Air pollution is a major environment-related health threat. The air quality crisis in Indian cities is mainly due to emissions from vehicles which include various particles and gases from vehicular emission. Association between air pollution and health was established in the 20th century during the occurrence of major air-pollution episodes, which were followed by an increase in mortality and morbidity. According to a European assessment, air pollution accounts for 6% of all mortality1 and 50% of this mortality is due to air pollution accounted by vehicular pollution.[1] The toxic chemicals and gases released from vehicular emission produce irritation and allergy in the lungs and air passage of individuals who are exposed to it for a long time. The majority of today's cars and trucks travel by using internal combustion engines that burn gasoline or other fossil fuels. Emissions that are released directly into the atmosphere from the tailpipes of cars and trucks are the primary source of vehicular pollution. Motor vehicles also pollute the air during the processes of manufacturing, refueling, and from the emissions associated with oil refining. Acute effects of diesel exhaust exposure include irritation of the eyes and nose, lung function changes, headache, fatigue, and nausea. Chronic exposure is associated with cough, sputum production, and lung function decrements. In the long run, the pollutants may produce diseases like asthma and bronchitis in the exposed individuals with changes in normal lung functions. SO2 and NO2 inhalation cause bronchoconstriction, mucosal irritation, and alveolar swelling leading to obstructive, restrictive, or combined disorder of the lung. These air pollutants interact with epithelial cells and macrophages causing activation and release of mediators like interleukin-1, TNF, fibronectin, lipid mediators, O2 derived free radicals, fibrogenic cytokines leading to collagen accumulation and fibrosis. This pathogenesis is in the form of small airway involvement and restrictive impairment by altering the properties and concentration of surfactant. The prevalence of the obstructive, restrictive, and mixed type of functional impairment of lung was found to have a direct relationship with the dust concentration and duration of exposure.[2]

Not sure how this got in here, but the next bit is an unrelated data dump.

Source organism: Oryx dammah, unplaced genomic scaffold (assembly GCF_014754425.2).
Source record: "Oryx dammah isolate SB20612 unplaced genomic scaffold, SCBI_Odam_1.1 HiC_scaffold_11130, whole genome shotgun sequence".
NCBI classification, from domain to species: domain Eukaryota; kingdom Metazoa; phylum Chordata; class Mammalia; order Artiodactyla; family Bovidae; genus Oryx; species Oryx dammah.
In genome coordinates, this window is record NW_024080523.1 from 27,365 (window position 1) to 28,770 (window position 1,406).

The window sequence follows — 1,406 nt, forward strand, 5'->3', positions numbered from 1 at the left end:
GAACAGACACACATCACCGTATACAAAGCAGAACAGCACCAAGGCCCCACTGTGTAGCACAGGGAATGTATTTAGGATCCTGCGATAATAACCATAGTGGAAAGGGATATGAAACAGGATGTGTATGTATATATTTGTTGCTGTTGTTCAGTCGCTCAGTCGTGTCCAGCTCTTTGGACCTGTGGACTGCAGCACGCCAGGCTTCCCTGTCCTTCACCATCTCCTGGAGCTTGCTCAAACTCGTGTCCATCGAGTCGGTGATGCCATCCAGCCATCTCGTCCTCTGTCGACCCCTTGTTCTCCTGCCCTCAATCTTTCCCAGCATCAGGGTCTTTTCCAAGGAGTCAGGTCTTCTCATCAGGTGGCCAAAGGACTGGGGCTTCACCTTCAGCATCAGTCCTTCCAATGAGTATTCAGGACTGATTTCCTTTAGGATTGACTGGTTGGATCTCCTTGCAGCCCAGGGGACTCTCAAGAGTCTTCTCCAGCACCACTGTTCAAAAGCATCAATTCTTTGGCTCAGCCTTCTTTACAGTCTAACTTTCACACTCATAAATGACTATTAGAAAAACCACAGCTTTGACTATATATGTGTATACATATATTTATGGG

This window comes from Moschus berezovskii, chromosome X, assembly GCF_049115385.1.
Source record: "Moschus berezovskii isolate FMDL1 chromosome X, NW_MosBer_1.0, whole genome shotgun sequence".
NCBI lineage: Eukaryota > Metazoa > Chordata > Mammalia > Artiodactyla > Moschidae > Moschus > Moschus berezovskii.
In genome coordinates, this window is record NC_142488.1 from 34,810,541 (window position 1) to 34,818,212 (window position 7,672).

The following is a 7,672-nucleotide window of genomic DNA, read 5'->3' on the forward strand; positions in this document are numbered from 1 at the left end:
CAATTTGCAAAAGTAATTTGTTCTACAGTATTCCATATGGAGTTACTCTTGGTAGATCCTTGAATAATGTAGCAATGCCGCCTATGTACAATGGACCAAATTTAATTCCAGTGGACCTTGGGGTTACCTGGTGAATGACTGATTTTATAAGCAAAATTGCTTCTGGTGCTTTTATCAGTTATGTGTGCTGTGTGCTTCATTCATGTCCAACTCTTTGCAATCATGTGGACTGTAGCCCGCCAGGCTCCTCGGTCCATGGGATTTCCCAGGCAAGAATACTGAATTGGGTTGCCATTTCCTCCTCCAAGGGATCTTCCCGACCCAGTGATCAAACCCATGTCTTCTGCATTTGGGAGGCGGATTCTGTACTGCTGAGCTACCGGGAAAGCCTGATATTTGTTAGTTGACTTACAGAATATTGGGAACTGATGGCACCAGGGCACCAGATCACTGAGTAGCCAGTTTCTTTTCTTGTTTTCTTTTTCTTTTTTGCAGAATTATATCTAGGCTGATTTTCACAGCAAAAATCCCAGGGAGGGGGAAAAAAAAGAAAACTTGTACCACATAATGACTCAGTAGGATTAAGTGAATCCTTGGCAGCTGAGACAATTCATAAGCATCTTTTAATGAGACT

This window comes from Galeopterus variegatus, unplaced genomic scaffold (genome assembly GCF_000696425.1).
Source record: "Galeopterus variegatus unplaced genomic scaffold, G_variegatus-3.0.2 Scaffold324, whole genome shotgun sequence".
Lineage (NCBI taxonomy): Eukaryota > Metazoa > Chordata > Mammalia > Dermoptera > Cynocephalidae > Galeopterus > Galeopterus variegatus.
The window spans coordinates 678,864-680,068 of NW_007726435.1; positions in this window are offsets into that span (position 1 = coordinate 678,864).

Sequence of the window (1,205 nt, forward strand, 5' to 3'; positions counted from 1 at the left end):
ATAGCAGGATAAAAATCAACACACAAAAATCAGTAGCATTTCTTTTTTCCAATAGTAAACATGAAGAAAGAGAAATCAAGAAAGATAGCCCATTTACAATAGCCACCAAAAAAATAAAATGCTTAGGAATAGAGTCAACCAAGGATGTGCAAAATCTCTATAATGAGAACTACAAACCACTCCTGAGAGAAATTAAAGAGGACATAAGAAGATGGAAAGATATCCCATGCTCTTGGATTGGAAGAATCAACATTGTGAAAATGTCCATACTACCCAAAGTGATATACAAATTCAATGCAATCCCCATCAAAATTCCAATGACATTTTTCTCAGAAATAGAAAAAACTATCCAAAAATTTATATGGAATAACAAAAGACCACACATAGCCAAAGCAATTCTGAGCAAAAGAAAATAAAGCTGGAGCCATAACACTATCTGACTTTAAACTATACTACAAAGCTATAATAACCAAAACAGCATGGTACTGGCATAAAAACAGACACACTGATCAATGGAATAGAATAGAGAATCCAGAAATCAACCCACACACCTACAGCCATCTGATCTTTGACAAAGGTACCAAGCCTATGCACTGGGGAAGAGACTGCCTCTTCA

Traffic policemen are continuously exposed to vehicular emissions, dust, and other pollutants without any preventive measures which make them susceptible and account for compromised lung functions.[3] Since occupation is a major determinant of health, traffic police personnel face multiple occupational hazards. They work in noisy and polluted environments. Standing for long hours in a static position makes them vulnerable to ergonomic problems. They manage high volumes of traffic density which results in physical and mental fatigue making them susceptible to physical and mental stress. Both physical and mental health manifestations get accentuated with the increasing length of service. Poor interpersonal relationships, lack of adequate personal time, 10-12 hours daily shift schedules that disrupt normal sleep patterns and social life are the other few stressors faced by members of the police force.

Hence the study was undertaken to compare different parameters of pulmonary function test (PFT) in traffic policemen to see the effect of smoking on these pulmonary functions.


  Methods Top


Ethical committee approval is obtained. October 2017 BJMC Pune Ethics committee.

The study is a cross sectional type. The sample size was calculated by this formula.

Z2PQ/R2

Z = Constant = 1.96, P = Prevalence rate, Q = 1 – P, R2 = Constant = 5/0.5

All the subjects with ages between 20 to 50 years were selected and divided into two groups, each of 130 subjects which are further divided into two subgroups as smokers and non smokers. The smoker group was selected on the basis of the duration of cigarettes smoked since 3 years and 4-6 cigarettes per day.